The solar revolution is well underway. For years, the price of solar power has been plummeting, and is now the cheapest form of new electricity generation in many markets, including 16 U.S. states, Spain, Italy and India, according to energy research and consultancy firm Wood Mackenzie. Even through the pandemic, solar development stayed strong. In 2020, global solar capacity installation exceeded 115 gigawatts (GW). And even as solar panel prices rose last year, the cost of solar still managed to fall in 2021. While solar expansion has been on the rise in accordance with its increasingly competitive prices, however, it has not been swift or serious enough to fit with the growth trajectory needed in order to achieve the decarbonization targets set by the Paris Agreement in 2015. Instead, the renewable revolution has been met by the massive and seemingly immovable force of inertia.
On top of pushback from powerful fossil fuel lobbies and their allies, the current energy system is already heavily invested in fossil fuels, and continuing to run a coal- or gas- powered plant is often cheaper than building new solar infrastructure, as inexpensive as that new infrastructure may be. What’s more, “there is a lot of inertia in the system due to long-term contracts between utilities, energy producers, and mining companies,” Popular Science reported last year. “And since the country’s total energy use is not increasing that much every year, there isn’t much incentive to build new renewables.”
The global economy needed a major shock to the system in order to disrupt all this built-in inertia. And now we have it. The double whammy of the Covid-19 pandemic and Russia’s illegal invasion of Ukraine have sent shockwaves through the global economy and sent energy markets spiraling into disarray and scrambling for alternatives to Russian exports to keep the lights on and re-establish energy security. And many have set their eyes on solar to get it done.
In Europe, 18 out of 27 European Union countries set new records for solar power generation between May and August of this year, and the bloc is on track to see an average yearly increase of between 45GW and 52GW leading up to 2030 – a massive increase compared to pre-invasion projections. In the United States, the Inflation Reduction Act has offered massive tax breaks for clean energy development and solar investment is already exploding in response. Consulting titan McKinsey projects that global renewable electricity capacity will almost triple between 2021 and 2030, reaching over 8,800 gigawatts. The vast majority of this will come from onshore wind and solar.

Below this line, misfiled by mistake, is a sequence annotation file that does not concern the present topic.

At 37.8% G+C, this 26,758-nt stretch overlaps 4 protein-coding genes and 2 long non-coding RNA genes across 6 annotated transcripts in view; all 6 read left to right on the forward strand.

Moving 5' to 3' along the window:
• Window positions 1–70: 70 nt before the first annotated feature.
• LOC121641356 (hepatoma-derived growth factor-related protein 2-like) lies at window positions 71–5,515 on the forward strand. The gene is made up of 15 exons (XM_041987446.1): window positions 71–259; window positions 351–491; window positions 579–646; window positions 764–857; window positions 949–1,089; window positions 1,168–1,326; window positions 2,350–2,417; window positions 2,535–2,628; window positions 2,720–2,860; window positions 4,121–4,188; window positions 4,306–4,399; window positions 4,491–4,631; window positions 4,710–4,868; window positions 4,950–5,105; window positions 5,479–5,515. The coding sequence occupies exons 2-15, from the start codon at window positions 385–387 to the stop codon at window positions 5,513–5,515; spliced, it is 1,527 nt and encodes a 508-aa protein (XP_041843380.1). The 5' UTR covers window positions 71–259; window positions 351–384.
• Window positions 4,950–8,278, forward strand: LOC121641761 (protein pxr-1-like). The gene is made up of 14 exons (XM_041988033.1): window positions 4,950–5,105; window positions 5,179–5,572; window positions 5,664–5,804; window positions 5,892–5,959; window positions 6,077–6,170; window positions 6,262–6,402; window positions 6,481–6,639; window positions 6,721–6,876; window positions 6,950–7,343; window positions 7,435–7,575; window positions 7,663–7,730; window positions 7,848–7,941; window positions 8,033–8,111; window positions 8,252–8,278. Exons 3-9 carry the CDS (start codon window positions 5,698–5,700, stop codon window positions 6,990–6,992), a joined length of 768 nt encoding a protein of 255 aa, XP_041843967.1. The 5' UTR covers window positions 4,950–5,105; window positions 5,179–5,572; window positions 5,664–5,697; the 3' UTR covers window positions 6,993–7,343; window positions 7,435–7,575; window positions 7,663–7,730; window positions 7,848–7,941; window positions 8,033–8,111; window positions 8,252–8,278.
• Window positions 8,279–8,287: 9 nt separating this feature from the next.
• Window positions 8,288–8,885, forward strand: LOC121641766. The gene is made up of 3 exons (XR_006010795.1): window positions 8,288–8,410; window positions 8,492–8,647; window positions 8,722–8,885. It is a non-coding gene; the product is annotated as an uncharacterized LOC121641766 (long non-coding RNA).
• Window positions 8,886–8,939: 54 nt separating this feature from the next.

While the incentives and the investments are there, however, the renewable revolution faces three major hurdles as it continues to expand at a breakneck speed: land, permits, and energy grids.
Land may be the biggest of these issues. “Utility-scale solar and wind farms require at least ten times as much space per unit of power as coal- or natural gas–fired power plants, including the land used to produce and transport the fossil fuels,” Mckenzie reports in a warning to solar investors. Indeed, renewable energy expansion is already embroiled in land-use battles across the nation as projects are developed in rural states which are often deeply red and devoted to fossil fuels. Currently, a ‘nasty’ fight is playing out in Indiana where a solar farm nearly the size of Manhattan is in the works.
Expansion is also bogged down by “long, unpredictable development guidelines” outside the control of developers, says McKinsey. Permitting is a nightmare process as legislation shifts, often according to the kinds of grassroots outrage popping up in response to land-use issues. As a result, permits for utility-scale solar and wind farms can often take up to ten years. Already, 31 states have passed ordinances restricting renewable expansion.
Finally, increased grid congestion poses a major threat. The energy grid infrastructure in the United States is aging, and will need massive infrastructure investments to be brought up to speed. Our grid system now is not smart enough or flexible enough to handle the dynamic and variable nature of massive-scale dependence on renewables. This will require a huge increase in energy storage technologies. “Because the stability of the power grid depends on predictability and a balance of supply and demand, the US grid is not always able to immediately integrate all new wind and solar power,” reports McKinsey. This means that finished solar projects often have to wait for months before they can actually connect to the grid. What’s more, the urban areas that need the most energy are often far away from the rural areas where these massive amounts of clean energy will be produced, requiring a huge expansion of transmission lines to bring energy to end users.
While the rapid expansion of utility-scale solar and wind projects is a long overdue necessity for meeting climate goals and avoiding the most devastating impacts of climate change, there are some serious bottlenecks that must be considered. And these will require some major politicking at a time when the country has never been more divided.
By Haley Zaremba for Oilprice.com
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